Red Sox bullpen needs a diversity of talent, may already have it

BOSTON, MA - APRIL 12: Steven Wright
BOSTON, MA - APRIL 12: Steven Wright /

The Boston Red Sox bullpen is very good, but maybe a tweak is needed for pitching diversity? They have that with Steven Wright.

Bullpens are inconsistent, flighty, disappointing, spectacular and essential to a successful baseball team.  The current vogue in baseball is apparently to build from the back and go down.  The historical watershed moment for this philosophical shift culminated with a World Series victory in 2015 by the Kansas City Royals.

An examination of the Royals staff shows that they were ranked dead last among American League starters in 2015 with an fWAR of 7.9. More traditional statistic placed them in the lower echelon, but the obvious was, well, obvious – the rotation was sub-par.

The bullpen was the mirrored opposite and we were all subjected to the hype as a series of arms came in with 100 MPH heat or a physics-defying assortment of pitches. Copycat was now full-blown and starters – long the pitching rock stars – were now relegated to a keep us in the game status.

The 2017 Red Sox bullpen is very good, but it is not great.  The primary reason is what I mentioned earlier – in relation to the Royals. Is too much speed a bad thing? Are they all too similar?  Is there any arms beside Craig Kimbrel’s that give the fan or – if they are honest – the player’s the confidence that it is over? I simply don’t see it.

The Red Sox bullpen has a quite passable fWAR of 6.0. They have tossed 469 innings, which ranks them thirteenth in the American League. Despite the fact that it seems that a reliever walks the first batter they face it is simply a fallacy.  The bullpen has a 3.05 BB/9 which is twelfth. Going a bit deeper into the ever ex[anding metrics is a 3.80 xFIP, 1.18 WHIP, .287 BABIP and the very traditional 3.17 ERA. All among the best. I care not to define the ‘pen as great.

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So what is my problem? There is a political term I will now somewhat misused called “Doughface.” That applies to politicians who are very similar in their views – and usually have zero flexibility. I see this current bullpen as doughfaces. Very similar. If the Red Sox bullpen was an ice cream shop with 20 flavors they would all be vanilla.

Matt Barnes, Heath Hembree, Joe Kelly and even the extremely impressive Austin Maddox seem all the same molds. All throw heat, but occasionally it is desirable to have something that is not so standard on the menu. Lighting up the radar gun near 100 MPH does not necessarily mean instantaneous success.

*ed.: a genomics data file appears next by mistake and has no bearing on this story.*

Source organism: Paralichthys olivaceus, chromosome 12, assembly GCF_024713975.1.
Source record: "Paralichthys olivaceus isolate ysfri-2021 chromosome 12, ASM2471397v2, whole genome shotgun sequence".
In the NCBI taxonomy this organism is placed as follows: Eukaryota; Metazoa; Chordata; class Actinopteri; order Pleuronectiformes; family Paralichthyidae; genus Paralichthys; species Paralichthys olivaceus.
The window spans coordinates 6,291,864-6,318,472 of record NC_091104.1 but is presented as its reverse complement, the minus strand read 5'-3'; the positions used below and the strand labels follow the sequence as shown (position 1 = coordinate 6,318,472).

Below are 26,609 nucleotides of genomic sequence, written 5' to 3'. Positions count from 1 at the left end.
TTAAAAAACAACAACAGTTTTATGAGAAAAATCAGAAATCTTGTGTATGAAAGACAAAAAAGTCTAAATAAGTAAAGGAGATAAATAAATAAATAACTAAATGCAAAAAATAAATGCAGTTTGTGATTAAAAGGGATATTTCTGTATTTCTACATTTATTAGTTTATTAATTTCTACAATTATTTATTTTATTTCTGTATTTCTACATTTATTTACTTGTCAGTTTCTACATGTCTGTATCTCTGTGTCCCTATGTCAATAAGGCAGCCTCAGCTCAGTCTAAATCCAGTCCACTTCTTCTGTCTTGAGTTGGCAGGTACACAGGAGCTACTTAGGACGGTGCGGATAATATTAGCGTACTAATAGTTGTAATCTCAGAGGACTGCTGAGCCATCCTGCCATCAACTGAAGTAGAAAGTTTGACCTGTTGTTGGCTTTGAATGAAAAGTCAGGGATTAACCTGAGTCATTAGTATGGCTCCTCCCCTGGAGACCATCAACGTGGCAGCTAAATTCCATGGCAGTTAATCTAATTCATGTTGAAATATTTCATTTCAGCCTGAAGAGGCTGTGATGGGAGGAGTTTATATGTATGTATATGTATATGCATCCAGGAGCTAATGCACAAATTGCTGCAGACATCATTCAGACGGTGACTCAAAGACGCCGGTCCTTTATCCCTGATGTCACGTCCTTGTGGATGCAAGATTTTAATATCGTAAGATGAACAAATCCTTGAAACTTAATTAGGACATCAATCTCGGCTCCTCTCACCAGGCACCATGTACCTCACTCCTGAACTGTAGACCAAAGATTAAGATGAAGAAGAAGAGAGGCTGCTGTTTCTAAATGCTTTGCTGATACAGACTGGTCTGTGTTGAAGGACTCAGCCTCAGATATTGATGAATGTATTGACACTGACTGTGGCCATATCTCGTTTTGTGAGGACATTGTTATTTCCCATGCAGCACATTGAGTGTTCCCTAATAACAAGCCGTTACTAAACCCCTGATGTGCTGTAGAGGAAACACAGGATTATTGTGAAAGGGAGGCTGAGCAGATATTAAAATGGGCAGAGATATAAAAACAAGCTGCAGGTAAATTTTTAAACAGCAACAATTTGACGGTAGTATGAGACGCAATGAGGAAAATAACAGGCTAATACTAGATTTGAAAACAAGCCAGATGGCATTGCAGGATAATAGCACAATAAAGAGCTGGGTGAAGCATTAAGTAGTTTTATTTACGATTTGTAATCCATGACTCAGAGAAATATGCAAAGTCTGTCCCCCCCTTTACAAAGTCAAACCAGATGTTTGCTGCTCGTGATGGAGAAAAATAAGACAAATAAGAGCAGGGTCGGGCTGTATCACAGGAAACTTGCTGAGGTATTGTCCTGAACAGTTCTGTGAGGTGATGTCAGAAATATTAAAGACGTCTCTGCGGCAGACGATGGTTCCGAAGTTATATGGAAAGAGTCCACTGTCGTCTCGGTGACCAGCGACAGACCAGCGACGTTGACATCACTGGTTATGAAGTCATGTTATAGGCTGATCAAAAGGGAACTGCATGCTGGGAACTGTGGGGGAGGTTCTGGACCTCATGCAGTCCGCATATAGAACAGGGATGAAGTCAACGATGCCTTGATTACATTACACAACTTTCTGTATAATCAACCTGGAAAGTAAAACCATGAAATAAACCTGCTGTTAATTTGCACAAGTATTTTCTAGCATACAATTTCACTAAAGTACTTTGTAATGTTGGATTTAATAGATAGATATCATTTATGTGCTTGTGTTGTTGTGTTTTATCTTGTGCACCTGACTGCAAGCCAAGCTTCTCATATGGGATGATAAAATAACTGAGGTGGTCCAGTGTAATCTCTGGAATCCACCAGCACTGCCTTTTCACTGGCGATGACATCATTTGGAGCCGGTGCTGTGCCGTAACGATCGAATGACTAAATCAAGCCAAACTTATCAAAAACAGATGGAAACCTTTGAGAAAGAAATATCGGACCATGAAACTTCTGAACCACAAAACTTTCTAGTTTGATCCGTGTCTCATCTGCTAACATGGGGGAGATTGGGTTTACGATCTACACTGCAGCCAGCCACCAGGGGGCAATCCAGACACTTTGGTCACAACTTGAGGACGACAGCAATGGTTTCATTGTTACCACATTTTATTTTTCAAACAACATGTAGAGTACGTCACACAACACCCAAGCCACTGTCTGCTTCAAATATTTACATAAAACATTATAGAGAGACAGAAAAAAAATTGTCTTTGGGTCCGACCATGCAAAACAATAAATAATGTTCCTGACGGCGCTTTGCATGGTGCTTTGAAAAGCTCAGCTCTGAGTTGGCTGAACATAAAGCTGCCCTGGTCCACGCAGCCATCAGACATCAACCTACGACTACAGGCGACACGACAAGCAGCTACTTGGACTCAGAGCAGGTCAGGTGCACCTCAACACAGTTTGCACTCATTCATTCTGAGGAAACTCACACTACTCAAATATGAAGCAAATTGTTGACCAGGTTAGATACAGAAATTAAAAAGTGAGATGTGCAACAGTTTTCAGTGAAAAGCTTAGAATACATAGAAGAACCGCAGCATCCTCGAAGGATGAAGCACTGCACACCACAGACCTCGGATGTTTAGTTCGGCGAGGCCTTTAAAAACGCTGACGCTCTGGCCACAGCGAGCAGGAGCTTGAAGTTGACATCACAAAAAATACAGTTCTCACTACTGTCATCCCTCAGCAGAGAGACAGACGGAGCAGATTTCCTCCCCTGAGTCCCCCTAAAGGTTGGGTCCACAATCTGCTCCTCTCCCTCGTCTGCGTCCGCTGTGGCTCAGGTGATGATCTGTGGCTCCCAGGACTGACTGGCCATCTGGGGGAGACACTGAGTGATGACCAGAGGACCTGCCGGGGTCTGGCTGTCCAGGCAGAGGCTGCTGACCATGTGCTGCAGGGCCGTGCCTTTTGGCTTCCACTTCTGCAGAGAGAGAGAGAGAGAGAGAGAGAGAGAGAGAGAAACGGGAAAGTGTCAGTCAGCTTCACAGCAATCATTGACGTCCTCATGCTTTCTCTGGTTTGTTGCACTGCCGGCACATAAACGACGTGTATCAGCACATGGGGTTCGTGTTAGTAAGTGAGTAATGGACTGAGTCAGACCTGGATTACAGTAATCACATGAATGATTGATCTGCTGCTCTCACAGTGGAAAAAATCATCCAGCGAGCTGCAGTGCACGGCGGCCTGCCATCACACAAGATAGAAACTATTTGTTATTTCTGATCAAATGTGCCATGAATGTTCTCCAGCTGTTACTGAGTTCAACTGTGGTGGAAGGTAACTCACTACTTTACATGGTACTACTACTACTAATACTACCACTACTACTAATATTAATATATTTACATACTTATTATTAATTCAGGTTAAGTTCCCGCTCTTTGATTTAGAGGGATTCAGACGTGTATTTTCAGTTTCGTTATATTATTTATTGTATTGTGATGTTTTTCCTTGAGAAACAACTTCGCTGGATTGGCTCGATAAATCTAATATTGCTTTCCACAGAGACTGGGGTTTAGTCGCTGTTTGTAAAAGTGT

The mechanics of pitching are relatively simple in scope – move the ball around, keep the batter guessing and has a reasonable location. A sub 90 MPH fastball can certainly be pumped up by stealth and the ability to have a hitter frustrating and not hitter friendly change of pace.

The Red Sox had one for a few seasons and Red Sox Nation witnessed what an arm that rarely has a 90 MPH fastball can do.  Koji Uehara had that exquisite control and the ability to freeze batters with a Keith Foulke like soft stuff.

When and if the Red Sox retool their bullpen my personal addition would be a non-doughface pitcher or two, but they potentially have one. Someone who gives a far different look than what is expected. Replacing a Kelly with a Barnes and then a Hembree does little in the way of a dramatic paradigm shift, but toss in a reliever who can – as the scouts say – “Pull the string” you have a different look. Just think if a now recovering Steven Wright moved to the bullpen?

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Wright is certainly quite capable of bullpen work and the Red Sox do have a nice history with Tim Wakefield in that role. Wright tossing a few innings with his knuckleball after batters have faced Chris Sale would represent the ultimate in fastball downsizing. Or sandwiched between a Kelly and Kimbrel?

Wright’s value may be as a starter, but let’s start to make a few assumptions.  The first and most obvious is David Price returns to form. The second is everyone stays healthy. That would mean a solid five-man rotation with Wright consigned to the bullpen. Wright – like Wakefield – is certainly more capable of quickly moving back to the rotation if needed.

The other possible change of pace that the Red Sox have is Doug Fister.  Fister is much maligned but does have a limited history of bullpen duty.  This season that has not been the type of performance that would instill any great confidence, but it may be worth a look unless Fister moves elsewhere. Fister does have desirable 48.4 GB%. Reality check – Fister is a long shot.

Next: Red Sox prospects on their way to the AFL

In the great scope of potential changes, this certainly is nowhere near the need of adding a bat or two that can get you 30+ home runs, but sometimes a series of little incremental changes impact as well as one big one.